Please note that some of the filmmakers and actors who announced their presence in 2011 are included in the other posts citing notable achievements in film.

Richard Ayoade
Fans of British sitcoms might know him for portraying a corporate computer geek on The IT Crowd, but he gained notice as a filmmaker with Submarine, a Welsh coming-of-age story that locates the insecurities and pain lurking beneath its teenage hero’s veneer of relentless eccentricity. Ferociously mannered though it is, it’s a funny and memorable debut.

Nikohl Boosheri
Unlike her co-stars in Circumstance, this Canadian of Persian descent showed a natural camera presence as a spirited girl who dreams sorrowfully of escaping from Iran to some place where her homosexuality won’t get her killed. In a year when the Middle East was rocked by mobs of defiant young people demanding rights from the corrupt regimes that governed them, it’s tempting to imagine this character in their midst, storming the barricades.

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Giuseppe Capotondi
The Italian went from directing music videos for Keane and Kelis to helming The Double Hour, a thriller about a chambermaid experiencing hallucinations, or possibly apparitions, after being the victim of a violent crime. A movie likely to provoke fierce post-viewing debate over what actually happened, this head trip is a promising debut.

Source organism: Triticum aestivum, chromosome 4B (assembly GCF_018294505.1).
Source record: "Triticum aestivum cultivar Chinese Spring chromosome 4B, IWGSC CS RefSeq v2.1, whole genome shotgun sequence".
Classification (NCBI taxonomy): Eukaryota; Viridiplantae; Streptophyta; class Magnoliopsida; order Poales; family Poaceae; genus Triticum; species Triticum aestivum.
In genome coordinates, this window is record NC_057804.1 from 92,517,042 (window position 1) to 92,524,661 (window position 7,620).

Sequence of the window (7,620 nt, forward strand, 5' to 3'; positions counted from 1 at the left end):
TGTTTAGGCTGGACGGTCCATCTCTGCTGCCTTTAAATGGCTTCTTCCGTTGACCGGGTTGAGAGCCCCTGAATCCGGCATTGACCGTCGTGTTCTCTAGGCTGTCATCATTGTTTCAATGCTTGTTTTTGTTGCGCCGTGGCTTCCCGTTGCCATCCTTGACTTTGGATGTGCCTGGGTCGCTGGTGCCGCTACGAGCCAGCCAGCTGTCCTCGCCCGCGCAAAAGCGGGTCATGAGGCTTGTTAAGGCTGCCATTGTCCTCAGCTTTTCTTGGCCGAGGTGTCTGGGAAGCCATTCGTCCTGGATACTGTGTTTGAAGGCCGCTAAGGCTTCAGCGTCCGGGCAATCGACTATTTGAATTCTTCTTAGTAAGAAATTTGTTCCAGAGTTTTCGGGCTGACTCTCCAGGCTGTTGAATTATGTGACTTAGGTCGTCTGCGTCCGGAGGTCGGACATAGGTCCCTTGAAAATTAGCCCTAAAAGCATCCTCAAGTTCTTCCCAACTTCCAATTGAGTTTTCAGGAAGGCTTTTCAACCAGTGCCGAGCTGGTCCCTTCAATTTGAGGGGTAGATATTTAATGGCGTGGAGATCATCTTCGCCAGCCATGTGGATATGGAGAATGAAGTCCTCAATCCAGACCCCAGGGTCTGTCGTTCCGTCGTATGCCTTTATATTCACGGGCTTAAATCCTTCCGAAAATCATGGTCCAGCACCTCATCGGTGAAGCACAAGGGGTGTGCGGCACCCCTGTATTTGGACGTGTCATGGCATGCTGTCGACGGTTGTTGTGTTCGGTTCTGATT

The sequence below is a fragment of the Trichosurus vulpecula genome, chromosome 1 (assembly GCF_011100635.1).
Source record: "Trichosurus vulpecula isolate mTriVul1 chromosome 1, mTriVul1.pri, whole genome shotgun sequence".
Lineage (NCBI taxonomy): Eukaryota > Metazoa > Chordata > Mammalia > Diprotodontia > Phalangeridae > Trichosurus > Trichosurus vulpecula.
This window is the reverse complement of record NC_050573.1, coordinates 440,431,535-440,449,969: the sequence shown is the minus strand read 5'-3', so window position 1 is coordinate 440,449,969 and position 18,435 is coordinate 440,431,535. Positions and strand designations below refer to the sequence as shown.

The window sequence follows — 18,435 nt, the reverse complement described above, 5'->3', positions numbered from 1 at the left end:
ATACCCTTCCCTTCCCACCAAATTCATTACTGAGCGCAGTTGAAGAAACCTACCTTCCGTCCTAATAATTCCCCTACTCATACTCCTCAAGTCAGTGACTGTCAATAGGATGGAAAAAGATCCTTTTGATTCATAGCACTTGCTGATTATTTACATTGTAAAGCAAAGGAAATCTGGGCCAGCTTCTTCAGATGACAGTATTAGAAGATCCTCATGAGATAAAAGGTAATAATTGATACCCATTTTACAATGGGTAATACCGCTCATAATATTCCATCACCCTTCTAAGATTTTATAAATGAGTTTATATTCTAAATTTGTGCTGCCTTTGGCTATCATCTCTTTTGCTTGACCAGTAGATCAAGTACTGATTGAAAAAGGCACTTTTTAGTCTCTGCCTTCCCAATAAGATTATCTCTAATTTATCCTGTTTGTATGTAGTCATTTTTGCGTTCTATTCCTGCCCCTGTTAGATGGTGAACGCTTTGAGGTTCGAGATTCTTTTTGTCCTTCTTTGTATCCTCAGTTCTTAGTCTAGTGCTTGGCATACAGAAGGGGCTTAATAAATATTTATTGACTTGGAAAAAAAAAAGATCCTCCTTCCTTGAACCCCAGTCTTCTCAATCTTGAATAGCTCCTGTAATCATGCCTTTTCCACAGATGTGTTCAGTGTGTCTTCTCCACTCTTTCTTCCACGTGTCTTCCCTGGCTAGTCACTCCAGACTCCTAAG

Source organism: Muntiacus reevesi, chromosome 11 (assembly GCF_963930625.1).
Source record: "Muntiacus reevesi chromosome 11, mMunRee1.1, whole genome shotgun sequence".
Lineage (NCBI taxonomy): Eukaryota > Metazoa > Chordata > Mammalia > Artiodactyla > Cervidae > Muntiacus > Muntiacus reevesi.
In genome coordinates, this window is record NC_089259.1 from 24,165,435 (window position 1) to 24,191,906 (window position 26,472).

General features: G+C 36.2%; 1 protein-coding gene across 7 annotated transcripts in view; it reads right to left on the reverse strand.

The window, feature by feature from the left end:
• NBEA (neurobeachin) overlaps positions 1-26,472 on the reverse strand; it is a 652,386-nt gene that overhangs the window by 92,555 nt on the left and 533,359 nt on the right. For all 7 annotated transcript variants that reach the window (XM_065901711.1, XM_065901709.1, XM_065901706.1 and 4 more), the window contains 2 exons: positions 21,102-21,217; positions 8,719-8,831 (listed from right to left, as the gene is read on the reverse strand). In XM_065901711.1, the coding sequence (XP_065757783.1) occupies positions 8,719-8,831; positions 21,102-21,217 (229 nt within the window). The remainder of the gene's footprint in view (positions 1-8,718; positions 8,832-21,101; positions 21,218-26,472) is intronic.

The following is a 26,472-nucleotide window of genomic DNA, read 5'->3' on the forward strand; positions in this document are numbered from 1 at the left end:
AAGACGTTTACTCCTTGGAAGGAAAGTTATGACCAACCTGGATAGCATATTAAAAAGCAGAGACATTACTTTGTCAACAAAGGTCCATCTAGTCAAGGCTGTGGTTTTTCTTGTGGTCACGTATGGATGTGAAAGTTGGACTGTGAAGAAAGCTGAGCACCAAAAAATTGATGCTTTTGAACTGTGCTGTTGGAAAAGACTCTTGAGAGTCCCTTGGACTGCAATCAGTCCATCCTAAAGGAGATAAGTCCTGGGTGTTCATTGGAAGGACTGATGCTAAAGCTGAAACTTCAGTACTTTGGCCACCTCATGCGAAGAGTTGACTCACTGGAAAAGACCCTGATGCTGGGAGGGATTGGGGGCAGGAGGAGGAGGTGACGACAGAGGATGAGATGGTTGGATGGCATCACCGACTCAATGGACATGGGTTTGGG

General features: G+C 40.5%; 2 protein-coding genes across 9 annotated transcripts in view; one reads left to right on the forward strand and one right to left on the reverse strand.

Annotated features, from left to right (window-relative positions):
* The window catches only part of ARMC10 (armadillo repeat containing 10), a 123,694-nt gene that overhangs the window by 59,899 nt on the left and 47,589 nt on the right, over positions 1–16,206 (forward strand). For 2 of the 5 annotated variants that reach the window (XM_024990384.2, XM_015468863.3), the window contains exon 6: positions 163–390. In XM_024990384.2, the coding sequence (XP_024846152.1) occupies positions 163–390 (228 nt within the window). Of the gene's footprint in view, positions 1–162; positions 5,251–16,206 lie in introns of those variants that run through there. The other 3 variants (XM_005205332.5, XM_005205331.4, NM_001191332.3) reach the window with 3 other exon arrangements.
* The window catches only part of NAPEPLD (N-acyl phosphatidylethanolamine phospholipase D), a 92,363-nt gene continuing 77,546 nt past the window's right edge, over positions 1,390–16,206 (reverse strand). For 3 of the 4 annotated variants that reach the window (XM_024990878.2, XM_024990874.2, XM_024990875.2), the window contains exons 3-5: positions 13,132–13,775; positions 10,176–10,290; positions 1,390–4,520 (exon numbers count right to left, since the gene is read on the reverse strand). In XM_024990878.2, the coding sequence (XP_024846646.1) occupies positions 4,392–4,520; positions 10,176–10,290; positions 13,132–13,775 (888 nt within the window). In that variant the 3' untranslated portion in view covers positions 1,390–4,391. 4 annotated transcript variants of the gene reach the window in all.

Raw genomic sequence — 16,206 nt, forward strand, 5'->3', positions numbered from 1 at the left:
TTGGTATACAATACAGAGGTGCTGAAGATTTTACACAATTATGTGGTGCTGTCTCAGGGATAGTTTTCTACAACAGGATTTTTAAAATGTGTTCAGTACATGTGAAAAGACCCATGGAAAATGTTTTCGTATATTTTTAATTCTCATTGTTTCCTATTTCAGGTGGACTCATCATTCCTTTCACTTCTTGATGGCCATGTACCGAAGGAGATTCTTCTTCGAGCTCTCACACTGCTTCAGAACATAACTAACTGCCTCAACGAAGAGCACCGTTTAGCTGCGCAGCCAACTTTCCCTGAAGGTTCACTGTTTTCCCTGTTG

Jessica Chastain
This time last year, no one knew who she was. This year, she appeared in five films (or six, if you count Coriolanus as one of this year’s). I hate to say it, but my favorite performance of hers was in the movie I liked the least, The Help. Her turn as a blowsy Southern wife in that movie clashed with her idealized mother figure in The Tree of Life, the businesslike homicide cop in Texas Killing Fields, and the cool professional killer in The Debt. Don’t look for her to be typecast anytime soon.

Joe Cornish
In Attack the Block, this first-time filmmaker showed the same sort of British geeky sense of humor possessed by his buddies Edgar Wright and Simon Pegg, but with a social consciousness that made his comedy stand out even more than an ordinary urban thriller/alien invasion flick mash-up would have.

Vera Farmiga
The actress moved into the director’s chair in Higher Ground, and while her drama about religious doubt wasn’t an unqualified success, it was a sign of promising talent behind the camera. This loose, baggy film was full of fascinating details and a feel for the rural New York setting, not to mention terrific music on the soundtrack.

John Michael McDonagh
A few years ago, Irish playwright Martin McDonagh made his first film In Bruges. This year, his brother John Michael McDonagh took up filmmaking and came up with The Guard, an even better black comedy about a deeply irresponsible Irish cop. Some of the sharpest and spikiest writing of 2011 was to be found in this hilarious first effort.

Elizabeth Olsen
Whatever the flaws in Martha Marcy May Marlene, its leading lady exploded into view with her performance as a peculiarly arrested religious cult escapee whose severe lack of willpower coexisted with some hurtful glints of insight. Even if she weren’t the Olsen twins’ younger sister, she still would have grabbed our some attention.

Anne Sewitsky

Her debut feature Happy, Happy found both comedy and pathos in the story of two couples who become adulterously entangled while living in the remote Norwegian countryside. Bonus points for the musical interludes with four Norwegian guys doing a dead-on impression of a Southern gospel quartet singing hymns.